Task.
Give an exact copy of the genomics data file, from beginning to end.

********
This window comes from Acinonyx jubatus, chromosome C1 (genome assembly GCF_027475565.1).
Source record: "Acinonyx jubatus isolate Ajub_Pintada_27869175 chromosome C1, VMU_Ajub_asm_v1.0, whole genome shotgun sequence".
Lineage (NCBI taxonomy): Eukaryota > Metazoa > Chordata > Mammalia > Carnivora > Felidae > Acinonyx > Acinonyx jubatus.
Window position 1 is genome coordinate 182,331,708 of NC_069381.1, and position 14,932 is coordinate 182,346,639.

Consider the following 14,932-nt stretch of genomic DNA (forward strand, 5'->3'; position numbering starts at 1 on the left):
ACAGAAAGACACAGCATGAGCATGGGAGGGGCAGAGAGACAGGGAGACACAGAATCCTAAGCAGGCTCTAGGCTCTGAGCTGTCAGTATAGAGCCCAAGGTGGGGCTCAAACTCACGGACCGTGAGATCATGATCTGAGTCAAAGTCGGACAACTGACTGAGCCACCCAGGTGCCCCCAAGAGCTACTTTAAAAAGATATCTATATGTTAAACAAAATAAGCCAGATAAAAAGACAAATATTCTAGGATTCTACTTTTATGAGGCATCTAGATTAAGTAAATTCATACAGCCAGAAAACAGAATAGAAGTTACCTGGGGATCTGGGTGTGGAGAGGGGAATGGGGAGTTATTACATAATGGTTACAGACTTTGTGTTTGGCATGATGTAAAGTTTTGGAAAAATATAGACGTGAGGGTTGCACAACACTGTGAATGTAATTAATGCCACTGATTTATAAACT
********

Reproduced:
This window comes from Acinonyx jubatus, chromosome C1 (genome assembly GCF_027475565.1).
Source record: "Acinonyx jubatus isolate Ajub_Pintada_27869175 chromosome C1, VMU_Ajub_asm_v1.0, whole genome shotgun sequence".
Lineage (NCBI taxonomy): Eukaryota > Metazoa > Chordata > Mammalia > Carnivora > Felidae > Acinonyx > Acinonyx jubatus.
Window position 1 is genome coordinate 182,331,708 of NC_069381.1, and position 14,932 is coordinate 182,346,639.

Consider the following 14,932-nt stretch of genomic DNA (forward strand, 5'->3'; position numbering starts at 1 on the left):
ACAGAAAGACACAGCATGAGCATGGGAGGGGCAGAGAGACAGGGAGACACAGAATCCTAAGCAGGCTCTAGGCTCTGAGCTGTCAGTATAGAGCCCAAGGTGGGGCTCAAACTCACGGACCGTGAGATCATGATCTGAGTCAAAGTCGGACAACTGACTGAGCCACCCAGGTGCCCCCAAGAGCTACTTTAAAAAGATATCTATATGTTAAACAAAATAAGCCAGATAAAAAGACAAATATTCTAGGATTCTACTTTTATGAGGCATCTAGATTAAGTAAATTCATACAGCCAGAAAACAGAATAGAAGTTACCTGGGGATCTGGGTGTGGAGAGGGGAATGGGGAGTTATTACATAATGGTTACAGACTTTGTGTTTGGCATGATGTAAAGTTTTGGAAAAATATAGACGTGAGGGTTGCACAACACTGTGAATGTAATTAATGCCACTGATTTATAAACT